WiFi on Linux still problematic?
It seems to me that wifi operation is still a problem area on Linux, and I'm not sure where the blame lies.
Two years ago my Netgear WG111 USB dongle would not work, while my SafeCom worked great (i.e. signal level, quality & rate were all good).
During 2009 a kernel update/upgrade changed the SafeCom operation such that the highest signal/quality level was limited to 35% (the driver produces the same data for quality & signal on this device).
During the last 12 months the Netgear WG111 has started to work on Linux, and reports a nice high signal level and quality, but the bit rate is generally only 1 to 11Mb/s.
I think these kind of problems are generally due to the device drivers, which are either poor or no longer compatible with the current kernel. Changes to the kernel/Ubuntu occur too frequently for the drivers to be properly maintained. Also the drivers do not appear to report data such as signal, noise & quality in a consistent way.
The attached illustrations show graphical representations of the kind of data you can obtain using iwconfig.
DellWifi.png is from my trusty (if rather old) Dell 500m which has an ipw2100 driver. This appears to work well, with max bitrate maintained as long as the signal & quality are reasonably high.
Netgear.png is for a WG111 54Mbps wifi dongle (driver rtl8187) attached to a Compaq D510. This seems to be OK on the basis of signal & quality, but the bitrate is poor and never really achieves its full capability.
SafeCom.png is for a 54Mbps wifi dongle (driver zd1211rw) attached to a Compaq D510. Quality & signal appear to be the same parameter, and never exceed 35% (even when just a few inches from AP). But the rate is much higher than the Netgear.
Black54.png is a 54Mbps black body dongle from Amazon (it is un-branded), which out-performs everything else. The driver is reported as "usb".
In addition, I've tested a CompaqMini netbook (driver ath9k). This mostly runs OK but every few minutes the rate seems to drop from 54 to 1Mbps for a few seconds, before returning back to 54Mbps.
Re: WiFi on Linux still problematic?
Not sure what you're looking for with this post, but I'll reply with what little I know of wifi and linux.
"During 2009 a kernel update/upgrade changed the SafeCom operation such that the highest signal/quality level was limited to 35% (the driver produces the same data for quality & signal on this device)."
Knowing what changed would be necessary to explain this. Possibly a new driver took over your hardware after the upgrade. Maybe it's just being reported differently (e.g. maybe it was always at 35% but they old driver couldn't detect signal levels correctly).
"During the last 12 months the Netgear WG111 has started to work on Linux, and reports a nice high signal level and quality, but the bit rate is generally only 1 to 11Mb/s."
I have one of those. It's 1Mb/s on USB 1, and (for me) 18Mb/s on USB2. According to iwconfig, at least.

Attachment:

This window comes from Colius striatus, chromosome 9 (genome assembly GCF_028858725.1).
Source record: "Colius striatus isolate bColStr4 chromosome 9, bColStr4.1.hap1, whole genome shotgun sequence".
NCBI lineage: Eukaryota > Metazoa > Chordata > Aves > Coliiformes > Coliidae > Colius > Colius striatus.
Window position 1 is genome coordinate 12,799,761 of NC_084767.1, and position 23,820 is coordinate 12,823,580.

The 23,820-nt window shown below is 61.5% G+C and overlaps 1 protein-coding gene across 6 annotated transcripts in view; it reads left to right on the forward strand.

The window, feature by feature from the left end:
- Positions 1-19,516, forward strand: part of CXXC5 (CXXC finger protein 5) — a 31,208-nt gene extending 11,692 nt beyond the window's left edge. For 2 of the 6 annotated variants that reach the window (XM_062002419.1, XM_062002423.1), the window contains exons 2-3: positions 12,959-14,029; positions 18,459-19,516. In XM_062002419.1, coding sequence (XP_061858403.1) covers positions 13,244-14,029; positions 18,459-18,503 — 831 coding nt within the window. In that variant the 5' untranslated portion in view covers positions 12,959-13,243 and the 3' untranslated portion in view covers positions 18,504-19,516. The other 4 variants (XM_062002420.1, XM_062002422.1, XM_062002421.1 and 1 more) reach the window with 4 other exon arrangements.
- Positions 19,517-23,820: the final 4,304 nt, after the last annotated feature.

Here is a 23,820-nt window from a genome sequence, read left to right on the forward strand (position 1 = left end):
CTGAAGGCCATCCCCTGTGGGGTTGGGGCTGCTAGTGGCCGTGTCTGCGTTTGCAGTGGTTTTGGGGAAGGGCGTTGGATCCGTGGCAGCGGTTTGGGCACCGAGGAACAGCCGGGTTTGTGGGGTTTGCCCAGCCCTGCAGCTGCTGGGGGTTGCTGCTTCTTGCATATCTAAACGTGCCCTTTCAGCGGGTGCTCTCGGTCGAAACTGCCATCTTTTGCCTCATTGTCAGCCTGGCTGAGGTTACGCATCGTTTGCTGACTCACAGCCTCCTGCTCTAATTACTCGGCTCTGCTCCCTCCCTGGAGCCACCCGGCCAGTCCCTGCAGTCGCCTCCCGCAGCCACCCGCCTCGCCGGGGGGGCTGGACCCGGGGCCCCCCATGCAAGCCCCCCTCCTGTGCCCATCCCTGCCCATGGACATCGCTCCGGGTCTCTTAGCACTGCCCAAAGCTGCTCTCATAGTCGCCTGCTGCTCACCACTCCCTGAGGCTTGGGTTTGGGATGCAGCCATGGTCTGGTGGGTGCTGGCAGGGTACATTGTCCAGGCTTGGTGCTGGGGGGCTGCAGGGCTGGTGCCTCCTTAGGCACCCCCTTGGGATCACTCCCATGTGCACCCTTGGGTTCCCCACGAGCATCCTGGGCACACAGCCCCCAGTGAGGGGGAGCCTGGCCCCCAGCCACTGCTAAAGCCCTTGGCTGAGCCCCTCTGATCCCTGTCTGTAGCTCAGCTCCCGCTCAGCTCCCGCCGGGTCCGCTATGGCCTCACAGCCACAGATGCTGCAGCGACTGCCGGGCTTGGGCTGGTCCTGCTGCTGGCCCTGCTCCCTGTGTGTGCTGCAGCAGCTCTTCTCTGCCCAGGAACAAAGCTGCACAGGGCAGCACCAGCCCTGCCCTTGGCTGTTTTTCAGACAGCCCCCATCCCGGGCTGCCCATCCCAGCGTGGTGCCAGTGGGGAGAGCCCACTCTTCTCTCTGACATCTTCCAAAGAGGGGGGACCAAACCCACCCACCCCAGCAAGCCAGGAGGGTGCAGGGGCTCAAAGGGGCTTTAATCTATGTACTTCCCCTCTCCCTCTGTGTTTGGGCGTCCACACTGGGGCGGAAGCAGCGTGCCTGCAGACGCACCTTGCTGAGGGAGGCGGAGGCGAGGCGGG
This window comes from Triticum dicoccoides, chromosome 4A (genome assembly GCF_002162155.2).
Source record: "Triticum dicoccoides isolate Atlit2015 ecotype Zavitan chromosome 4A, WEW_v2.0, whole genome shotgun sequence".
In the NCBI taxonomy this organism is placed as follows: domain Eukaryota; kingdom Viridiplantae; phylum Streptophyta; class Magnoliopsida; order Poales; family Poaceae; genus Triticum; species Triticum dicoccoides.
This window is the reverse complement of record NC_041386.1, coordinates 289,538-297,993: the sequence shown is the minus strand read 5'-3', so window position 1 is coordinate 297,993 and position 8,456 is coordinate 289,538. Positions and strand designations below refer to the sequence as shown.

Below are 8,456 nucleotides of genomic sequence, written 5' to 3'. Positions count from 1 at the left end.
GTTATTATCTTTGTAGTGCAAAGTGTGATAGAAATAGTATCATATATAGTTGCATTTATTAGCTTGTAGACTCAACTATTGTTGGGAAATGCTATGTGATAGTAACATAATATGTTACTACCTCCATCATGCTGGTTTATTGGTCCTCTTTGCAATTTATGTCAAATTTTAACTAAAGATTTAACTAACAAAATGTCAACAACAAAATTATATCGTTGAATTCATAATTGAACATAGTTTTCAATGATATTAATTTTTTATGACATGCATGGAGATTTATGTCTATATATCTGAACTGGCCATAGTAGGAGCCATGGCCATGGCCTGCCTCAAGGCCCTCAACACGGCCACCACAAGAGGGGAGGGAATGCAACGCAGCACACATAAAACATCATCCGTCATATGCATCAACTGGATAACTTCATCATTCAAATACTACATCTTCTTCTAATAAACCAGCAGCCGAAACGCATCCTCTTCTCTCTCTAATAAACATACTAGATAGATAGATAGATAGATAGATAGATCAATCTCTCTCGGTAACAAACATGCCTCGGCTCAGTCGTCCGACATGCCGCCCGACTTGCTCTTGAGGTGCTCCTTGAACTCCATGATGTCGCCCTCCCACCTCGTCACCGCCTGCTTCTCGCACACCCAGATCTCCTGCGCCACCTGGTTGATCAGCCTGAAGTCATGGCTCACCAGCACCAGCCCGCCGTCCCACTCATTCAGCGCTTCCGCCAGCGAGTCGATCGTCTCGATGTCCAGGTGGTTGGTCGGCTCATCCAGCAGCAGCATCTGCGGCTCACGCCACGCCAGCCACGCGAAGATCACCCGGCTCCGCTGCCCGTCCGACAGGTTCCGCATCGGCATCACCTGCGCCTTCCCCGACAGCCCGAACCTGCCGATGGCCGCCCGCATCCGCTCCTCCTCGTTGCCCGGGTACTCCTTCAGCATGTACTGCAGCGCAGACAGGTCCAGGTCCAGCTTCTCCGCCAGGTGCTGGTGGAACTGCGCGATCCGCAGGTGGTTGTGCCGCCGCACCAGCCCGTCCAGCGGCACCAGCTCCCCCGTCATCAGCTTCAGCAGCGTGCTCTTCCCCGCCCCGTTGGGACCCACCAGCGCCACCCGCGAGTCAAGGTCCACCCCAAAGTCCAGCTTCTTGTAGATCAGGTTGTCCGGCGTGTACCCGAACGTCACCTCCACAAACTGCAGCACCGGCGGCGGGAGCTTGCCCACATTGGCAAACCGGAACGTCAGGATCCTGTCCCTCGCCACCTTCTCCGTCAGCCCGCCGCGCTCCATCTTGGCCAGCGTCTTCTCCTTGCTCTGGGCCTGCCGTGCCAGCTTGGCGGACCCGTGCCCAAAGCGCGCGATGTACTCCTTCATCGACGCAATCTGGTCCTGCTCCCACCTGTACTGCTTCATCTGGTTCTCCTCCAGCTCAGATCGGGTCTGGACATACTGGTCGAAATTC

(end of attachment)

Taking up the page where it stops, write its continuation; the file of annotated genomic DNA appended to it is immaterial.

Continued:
"Changes to the kernel/Ubuntu occur too frequently for the drivers to be properly maintained."
I have found consistent improvement over the kernel updates. For instance, today I dug out a bunch of old wireless wifi dongles to see if they work natively now. They do, when not terribly long ago they required ndiswrapper to only occasionally work. I'm not sure what kind of break down in maintenance you're seeing based on this post, so there's bound to be some kind of misunderstanding here.
"Also the drivers do not appear to report data such as signal, noise & quality in a consistent way."
Actually, hardware doesn't report it in a consistent way, as I understand it. Windows may normalize it somewhat, but Linux generally just shows exactly what the hardware says. Personally, I prefer it that way, though I can understand why some may want it standardized.
That said, Linux is still absolutely a work in progress. I use it because I have need for some of the advanced features, but it's still too rough around the edges for most computer users I know.
Re: WiFi on Linux still problematic?
Thanks for your input. This post was just personal comment, but if it promotes debate and leads to better understanding (by me at least) then I guess it serves a purpose. It does at least show the variability in performance for a small selection of wifi devices.
Originally Posted by eltomate
Just how you choose a wifi dongle for Linux, I'm not sure. Many of the low cost devices currently available at stores like Amazon are "mature" designs, some don't even appear to support WPA. But would buying more expensive devices be a guarantee of good performance?
During 2009 I could not find any evidence of changes to the zd1211rw driver used by the SafeCom device, so my assumption at the time was that it was one of the many kernel changes that caused the dramatic change in reported performance. And things have certainly improved for the Netgear device, but it should give 54Mbps when presented with a reasonably strong signal (I see you suffer a similar limitation).
I think I'm right in saying that the wifi parameter commonly used by both Windows and Linux wifi applets is "quality" not signal strength (as is commonly thought to be the case). And quality is calculated with regard to corrupted or dropped packets. Windows drivers are normally supplied by the dongle manufacturer, while Linux drivers originate from a variety of sources, mostly 3rd party.
My results for 2 of the wifi hardware types show that wifi can work well with Linux, so maybe its better to buy a WiFi dongle based upon the driver that it uses, rather than the product make & model?
Although I work with MS Windows, at home I have been using Linux exclusively for almost 3 years, so I'm not about to jump ship.
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